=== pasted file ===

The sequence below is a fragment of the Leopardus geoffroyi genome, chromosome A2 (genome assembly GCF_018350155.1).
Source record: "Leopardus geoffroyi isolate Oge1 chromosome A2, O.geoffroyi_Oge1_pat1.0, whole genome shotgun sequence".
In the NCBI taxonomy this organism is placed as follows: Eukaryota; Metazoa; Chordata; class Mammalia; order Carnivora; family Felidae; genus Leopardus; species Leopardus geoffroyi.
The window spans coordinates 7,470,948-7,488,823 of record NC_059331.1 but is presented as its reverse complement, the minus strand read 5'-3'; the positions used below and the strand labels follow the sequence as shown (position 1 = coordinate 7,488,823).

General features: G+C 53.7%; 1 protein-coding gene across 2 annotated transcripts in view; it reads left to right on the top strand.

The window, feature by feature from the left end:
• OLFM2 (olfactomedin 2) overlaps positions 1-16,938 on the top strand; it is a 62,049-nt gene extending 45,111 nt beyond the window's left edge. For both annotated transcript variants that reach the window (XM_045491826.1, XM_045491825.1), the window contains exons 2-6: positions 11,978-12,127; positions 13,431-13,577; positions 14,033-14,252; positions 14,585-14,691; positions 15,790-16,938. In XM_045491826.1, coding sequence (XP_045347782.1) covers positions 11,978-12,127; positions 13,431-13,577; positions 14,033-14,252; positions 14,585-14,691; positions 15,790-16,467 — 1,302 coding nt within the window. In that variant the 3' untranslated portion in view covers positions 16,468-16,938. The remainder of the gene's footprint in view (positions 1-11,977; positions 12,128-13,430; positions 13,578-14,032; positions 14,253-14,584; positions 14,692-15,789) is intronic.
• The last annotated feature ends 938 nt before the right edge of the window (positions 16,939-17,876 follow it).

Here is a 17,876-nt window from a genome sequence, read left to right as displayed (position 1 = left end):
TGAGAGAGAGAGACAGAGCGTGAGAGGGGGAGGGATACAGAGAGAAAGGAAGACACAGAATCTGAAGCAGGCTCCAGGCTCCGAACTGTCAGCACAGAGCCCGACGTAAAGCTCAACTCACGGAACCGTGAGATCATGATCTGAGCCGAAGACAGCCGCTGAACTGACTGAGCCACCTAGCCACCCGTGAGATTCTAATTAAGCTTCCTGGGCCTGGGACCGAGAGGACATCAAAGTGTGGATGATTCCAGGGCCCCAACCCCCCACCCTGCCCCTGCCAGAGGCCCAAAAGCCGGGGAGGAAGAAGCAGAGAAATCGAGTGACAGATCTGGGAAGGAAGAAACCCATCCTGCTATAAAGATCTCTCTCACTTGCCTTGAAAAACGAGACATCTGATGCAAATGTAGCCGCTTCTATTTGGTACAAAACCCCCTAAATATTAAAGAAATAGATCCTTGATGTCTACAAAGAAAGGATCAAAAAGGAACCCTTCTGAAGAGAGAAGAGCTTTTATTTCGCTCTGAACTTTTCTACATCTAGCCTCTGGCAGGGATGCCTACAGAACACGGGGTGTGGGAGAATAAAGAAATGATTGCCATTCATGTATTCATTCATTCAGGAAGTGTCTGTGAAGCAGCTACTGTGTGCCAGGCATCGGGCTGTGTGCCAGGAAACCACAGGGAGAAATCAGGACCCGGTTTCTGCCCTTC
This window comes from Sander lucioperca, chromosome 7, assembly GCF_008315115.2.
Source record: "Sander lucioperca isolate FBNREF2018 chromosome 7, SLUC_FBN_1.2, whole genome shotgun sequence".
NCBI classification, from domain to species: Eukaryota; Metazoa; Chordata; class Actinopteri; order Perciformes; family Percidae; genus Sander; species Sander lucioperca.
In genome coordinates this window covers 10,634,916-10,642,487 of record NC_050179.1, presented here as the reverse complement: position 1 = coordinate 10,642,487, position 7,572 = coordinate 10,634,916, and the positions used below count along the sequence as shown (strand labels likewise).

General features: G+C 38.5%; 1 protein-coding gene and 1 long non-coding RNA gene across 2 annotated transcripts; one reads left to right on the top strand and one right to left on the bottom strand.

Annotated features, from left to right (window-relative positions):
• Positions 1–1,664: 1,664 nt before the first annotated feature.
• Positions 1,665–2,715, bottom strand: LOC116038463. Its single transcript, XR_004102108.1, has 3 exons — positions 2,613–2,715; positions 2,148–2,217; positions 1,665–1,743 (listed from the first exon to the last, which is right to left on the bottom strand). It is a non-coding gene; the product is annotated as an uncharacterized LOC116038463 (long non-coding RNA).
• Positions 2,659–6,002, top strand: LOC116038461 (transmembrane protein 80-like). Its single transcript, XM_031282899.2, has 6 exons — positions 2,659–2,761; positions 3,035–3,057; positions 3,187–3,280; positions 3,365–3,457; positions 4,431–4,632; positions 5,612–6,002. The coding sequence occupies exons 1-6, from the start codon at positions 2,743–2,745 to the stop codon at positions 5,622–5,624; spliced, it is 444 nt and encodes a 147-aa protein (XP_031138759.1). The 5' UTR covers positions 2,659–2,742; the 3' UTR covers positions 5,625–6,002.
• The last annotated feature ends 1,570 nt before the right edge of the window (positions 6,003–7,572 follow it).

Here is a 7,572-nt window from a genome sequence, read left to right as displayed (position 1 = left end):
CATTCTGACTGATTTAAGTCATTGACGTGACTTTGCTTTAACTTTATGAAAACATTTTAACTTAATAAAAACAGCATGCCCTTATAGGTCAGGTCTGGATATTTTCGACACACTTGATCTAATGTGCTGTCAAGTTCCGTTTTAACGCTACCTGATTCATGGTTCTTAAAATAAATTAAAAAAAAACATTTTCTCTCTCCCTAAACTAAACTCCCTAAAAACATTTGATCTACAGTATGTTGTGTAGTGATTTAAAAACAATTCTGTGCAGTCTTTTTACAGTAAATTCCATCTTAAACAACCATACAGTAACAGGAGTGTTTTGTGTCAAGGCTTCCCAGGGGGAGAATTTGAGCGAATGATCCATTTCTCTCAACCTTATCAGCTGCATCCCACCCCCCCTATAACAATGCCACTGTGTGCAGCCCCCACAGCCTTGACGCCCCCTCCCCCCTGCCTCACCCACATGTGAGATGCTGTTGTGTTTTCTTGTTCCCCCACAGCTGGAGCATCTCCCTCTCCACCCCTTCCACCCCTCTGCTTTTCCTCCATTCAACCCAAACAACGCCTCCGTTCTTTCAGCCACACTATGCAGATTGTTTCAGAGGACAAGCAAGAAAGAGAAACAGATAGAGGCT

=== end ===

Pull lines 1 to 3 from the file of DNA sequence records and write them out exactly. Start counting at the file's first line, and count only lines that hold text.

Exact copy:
The sequence below is a fragment of the Leopardus geoffroyi genome, chromosome A2 (genome assembly GCF_018350155.1).
Source record: "Leopardus geoffroyi isolate Oge1 chromosome A2, O.geoffroyi_Oge1_pat1.0, whole genome shotgun sequence".
In the NCBI taxonomy this organism is placed as follows: Eukaryota; Metazoa; Chordata; class Mammalia; order Carnivora; family Felidae; genus Leopardus; species Leopardus geoffroyi.